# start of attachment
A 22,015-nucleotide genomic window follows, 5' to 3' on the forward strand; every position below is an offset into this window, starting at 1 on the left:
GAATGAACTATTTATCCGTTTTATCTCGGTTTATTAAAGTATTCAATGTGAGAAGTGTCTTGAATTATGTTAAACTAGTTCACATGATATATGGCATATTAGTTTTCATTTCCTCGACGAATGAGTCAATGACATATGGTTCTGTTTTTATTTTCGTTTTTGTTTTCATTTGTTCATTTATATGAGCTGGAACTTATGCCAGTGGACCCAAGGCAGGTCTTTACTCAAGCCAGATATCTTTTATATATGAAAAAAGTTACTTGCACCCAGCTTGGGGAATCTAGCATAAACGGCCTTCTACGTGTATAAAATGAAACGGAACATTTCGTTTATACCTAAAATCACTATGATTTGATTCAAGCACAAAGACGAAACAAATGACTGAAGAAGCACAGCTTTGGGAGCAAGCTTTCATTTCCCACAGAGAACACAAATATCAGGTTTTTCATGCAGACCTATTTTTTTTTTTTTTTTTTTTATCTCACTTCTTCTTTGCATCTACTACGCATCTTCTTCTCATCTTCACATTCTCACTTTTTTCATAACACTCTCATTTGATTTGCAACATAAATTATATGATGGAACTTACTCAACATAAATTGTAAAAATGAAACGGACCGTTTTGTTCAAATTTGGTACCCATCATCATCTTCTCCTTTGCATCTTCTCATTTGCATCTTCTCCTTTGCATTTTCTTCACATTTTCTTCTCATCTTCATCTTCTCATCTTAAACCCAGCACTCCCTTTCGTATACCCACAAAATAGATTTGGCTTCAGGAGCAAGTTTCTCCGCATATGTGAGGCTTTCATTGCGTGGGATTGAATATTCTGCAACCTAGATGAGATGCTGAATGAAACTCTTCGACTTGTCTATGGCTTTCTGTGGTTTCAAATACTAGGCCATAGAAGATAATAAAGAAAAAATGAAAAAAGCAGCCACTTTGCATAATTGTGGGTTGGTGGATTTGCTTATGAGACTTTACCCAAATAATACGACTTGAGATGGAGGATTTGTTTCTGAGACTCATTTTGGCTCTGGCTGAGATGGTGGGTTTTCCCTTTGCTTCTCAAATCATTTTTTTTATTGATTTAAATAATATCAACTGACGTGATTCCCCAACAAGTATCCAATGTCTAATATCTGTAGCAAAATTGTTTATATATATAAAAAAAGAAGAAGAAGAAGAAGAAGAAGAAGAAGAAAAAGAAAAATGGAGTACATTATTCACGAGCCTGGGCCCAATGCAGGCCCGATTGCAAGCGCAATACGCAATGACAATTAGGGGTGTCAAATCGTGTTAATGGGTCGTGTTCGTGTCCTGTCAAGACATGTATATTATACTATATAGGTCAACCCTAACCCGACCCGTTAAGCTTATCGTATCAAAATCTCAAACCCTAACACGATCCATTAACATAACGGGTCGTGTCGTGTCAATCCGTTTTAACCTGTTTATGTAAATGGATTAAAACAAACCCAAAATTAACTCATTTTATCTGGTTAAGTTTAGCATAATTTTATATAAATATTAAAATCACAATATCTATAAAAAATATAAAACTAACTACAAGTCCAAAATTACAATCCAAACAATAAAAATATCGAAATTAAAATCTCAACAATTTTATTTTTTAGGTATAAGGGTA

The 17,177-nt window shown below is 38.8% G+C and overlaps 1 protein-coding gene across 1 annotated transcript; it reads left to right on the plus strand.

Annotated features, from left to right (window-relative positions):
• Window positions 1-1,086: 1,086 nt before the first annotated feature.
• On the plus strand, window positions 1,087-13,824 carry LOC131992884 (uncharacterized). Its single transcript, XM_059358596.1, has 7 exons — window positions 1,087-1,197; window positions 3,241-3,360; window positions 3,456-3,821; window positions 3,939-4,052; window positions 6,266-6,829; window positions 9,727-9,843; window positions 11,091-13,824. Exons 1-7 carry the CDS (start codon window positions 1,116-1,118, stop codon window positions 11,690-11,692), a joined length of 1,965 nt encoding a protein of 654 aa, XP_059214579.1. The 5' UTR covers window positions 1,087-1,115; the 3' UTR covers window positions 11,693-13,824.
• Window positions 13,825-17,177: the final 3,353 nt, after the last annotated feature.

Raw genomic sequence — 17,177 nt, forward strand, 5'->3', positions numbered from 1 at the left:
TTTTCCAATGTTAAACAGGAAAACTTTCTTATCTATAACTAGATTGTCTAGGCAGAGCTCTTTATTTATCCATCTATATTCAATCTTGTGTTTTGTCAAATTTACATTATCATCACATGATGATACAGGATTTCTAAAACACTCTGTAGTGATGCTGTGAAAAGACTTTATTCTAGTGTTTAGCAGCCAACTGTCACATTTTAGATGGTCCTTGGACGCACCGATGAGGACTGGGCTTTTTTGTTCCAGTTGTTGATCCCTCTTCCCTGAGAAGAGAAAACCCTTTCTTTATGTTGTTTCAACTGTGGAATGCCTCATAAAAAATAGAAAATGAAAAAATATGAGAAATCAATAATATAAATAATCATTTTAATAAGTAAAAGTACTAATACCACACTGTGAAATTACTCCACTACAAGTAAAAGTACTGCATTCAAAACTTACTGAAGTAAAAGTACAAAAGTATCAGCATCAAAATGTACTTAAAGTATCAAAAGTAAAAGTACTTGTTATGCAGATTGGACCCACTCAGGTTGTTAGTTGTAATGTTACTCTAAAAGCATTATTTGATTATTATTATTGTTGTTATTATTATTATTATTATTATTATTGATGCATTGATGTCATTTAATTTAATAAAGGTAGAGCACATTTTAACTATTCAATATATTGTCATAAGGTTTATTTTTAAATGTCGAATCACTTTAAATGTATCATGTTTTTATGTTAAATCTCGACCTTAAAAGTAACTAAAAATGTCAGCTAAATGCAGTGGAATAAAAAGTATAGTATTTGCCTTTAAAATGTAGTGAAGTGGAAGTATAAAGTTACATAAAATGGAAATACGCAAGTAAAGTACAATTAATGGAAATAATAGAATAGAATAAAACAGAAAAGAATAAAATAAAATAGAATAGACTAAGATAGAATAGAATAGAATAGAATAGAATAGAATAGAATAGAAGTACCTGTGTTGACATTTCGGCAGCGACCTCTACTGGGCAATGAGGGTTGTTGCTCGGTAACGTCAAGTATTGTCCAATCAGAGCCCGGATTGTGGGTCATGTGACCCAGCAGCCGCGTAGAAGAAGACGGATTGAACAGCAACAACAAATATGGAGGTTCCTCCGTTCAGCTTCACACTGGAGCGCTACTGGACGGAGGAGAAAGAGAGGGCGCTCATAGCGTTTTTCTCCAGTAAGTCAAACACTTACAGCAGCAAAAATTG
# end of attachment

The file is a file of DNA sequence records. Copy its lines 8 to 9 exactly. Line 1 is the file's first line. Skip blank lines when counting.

Raw genomic sequence — 17,177 nt, forward strand, 5'->3', positions numbered from 1 at the left:
TTTTCCAATGTTAAACAGGAAAACTTTCTTATCTATAACTAGATTGTCTAGGCAGAGCTCTTTATTTATCCATCTATATTCAATCTTGTGTTTTGTCAAATTTACATTATCATCACATGATGATACAGGATTTCTAAAACACTCTGTAGTGATGCTGTGAAAAGACTTTATTCTAGTGTTTAGCAGCCAACTGTCACATTTTAGATGGTCCTTGGACGCACCGATGAGGACTGGGCTTTTTTGTTCCAGTTGTTGATCCCTCTTCCCTGAGAAGAGAAAACCCTTTCTTTATGTTGTTTCAACTGTGGAATGCCTCATAAAAAATAGAAAATGAAAAAATATGAGAAATCAATAATATAAATAATCATTTTAATAAGTAAAAGTACTAATACCACACTGTGAAATTACTCCACTACAAGTAAAAGTACTGCATTCAAAACTTACTGAAGTAAAAGTACAAAAGTATCAGCATCAAAATGTACTTAAAGTATCAAAAGTAAAAGTACTTGTTATGCAGATTGGACCCACTCAGGTTGTTAGTTGTAATGTTACTCTAAAAGCATTATTTGATTATTATTATTGTTGTTATTATTATTATTATTATTATTATTGATGCATTGATGTCATTTAATTTAATAAAGGTAGAGCACATTTTAACTATTCAATATATTGTCATAAGGTTTATTTTTAAATGTCGAATCACTTTAAATGTATCATGTTTTTATGTTAAATCTCGACCTTAAAAGTAACTAAAAATGTCAGCTAAATGCAGTGGAATAAAAAGTATAGTATTTGCCTTTAAAATGTAGTGAAGTGGAAGTATAAAGTTACATAAAATGGAAATACGCAAGTAAAGTACAATTAATGGAAATAATAGAATAGAATAAAACAGAAAAGAATAAAATAAAATAGAATAGACTAAGATAGAATAGAATAGAATAGAATAGAATAGAATAGAATAGAAGTACCTGTGTTGACATTTCGGCAGCGACCTCTACTGGGCAATGAGGGTTGTTGCTCGGTAACGTCAAGTATTGTCCAATCAGAGCCCGGATTGTGGGTCATGTGACCCAGCAGCCGCGTAGAAGAAGACGGATTGAACAGCAACAACAAATATGGAGGTTCCTCCGTTCAGCTTCACACTGGAGCGCTACTGGACGGAGGAGAAAGAGAGGGCGCTCATAGCGTTTTTCTCCAGTAAGTCAAACACTTACAGCAGCAAAAATTG